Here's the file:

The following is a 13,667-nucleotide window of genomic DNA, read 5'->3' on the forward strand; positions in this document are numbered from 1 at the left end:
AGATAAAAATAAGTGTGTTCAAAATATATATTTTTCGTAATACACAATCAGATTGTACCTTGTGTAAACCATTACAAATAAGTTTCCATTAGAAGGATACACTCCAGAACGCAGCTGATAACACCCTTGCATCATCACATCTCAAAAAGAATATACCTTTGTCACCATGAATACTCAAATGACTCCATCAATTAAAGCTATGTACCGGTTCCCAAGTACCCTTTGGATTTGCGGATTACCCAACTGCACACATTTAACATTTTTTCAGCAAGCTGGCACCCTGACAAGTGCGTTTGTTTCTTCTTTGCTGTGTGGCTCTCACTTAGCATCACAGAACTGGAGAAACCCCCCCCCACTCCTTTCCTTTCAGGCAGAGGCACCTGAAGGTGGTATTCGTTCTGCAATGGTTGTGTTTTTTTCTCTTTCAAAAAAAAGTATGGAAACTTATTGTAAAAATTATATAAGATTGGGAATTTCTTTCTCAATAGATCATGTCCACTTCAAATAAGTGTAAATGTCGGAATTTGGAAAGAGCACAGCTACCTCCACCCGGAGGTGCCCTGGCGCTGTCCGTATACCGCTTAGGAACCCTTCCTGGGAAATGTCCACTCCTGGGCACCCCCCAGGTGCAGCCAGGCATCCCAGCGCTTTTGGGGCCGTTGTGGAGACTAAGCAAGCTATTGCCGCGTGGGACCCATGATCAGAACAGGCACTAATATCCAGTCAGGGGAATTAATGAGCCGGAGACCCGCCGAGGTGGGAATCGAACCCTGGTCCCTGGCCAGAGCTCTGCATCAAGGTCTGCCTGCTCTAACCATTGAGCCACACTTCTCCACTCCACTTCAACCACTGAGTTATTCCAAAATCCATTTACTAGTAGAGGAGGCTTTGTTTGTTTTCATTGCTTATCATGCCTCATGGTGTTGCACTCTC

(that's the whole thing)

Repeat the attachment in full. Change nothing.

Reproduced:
The following is a 13,667-nucleotide window of genomic DNA, read 5'->3' on the forward strand; positions in this document are numbered from 1 at the left end:
AGATAAAAATAAGTGTGTTCAAAATATATATTTTTCGTAATACACAATCAGATTGTACCTTGTGTAAACCATTACAAATAAGTTTCCATTAGAAGGATACACTCCAGAACGCAGCTGATAACACCCTTGCATCATCACATCTCAAAAAGAATATACCTTTGTCACCATGAATACTCAAATGACTCCATCAATTAAAGCTATGTACCGGTTCCCAAGTACCCTTTGGATTTGCGGATTACCCAACTGCACACATTTAACATTTTTTCAGCAAGCTGGCACCCTGACAAGTGCGTTTGTTTCTTCTTTGCTGTGTGGCTCTCACTTAGCATCACAGAACTGGAGAAACCCCCCCCCACTCCTTTCCTTTCAGGCAGAGGCACCTGAAGGTGGTATTCGTTCTGCAATGGTTGTGTTTTTTTCTCTTTCAAAAAAAAGTATGGAAACTTATTGTAAAAATTATATAAGATTGGGAATTTCTTTCTCAATAGATCATGTCCACTTCAAATAAGTGTAAATGTCGGAATTTGGAAAGAGCACAGCTACCTCCACCCGGAGGTGCCCTGGCGCTGTCCGTATACCGCTTAGGAACCCTTCCTGGGAAATGTCCACTCCTGGGCACCCCCCAGGTGCAGCCAGGCATCCCAGCGCTTTTGGGGCCGTTGTGGAGACTAAGCAAGCTATTGCCGCGTGGGACCCATGATCAGAACAGGCACTAATATCCAGTCAGGGGAATTAATGAGCCGGAGACCCGCCGAGGTGGGAATCGAACCCTGGTCCCTGGCCAGAGCTCTGCATCAAGGTCTGCCTGCTCTAACCATTGAGCCACACTTCTCCACTCCACTTCAACCACTGAGTTATTCCAAAATCCATTTACTAGTAGAGGAGGCTTTGTTTGTTTTCATTGCTTATCATGCCTCATGGTGTTGCACTCTC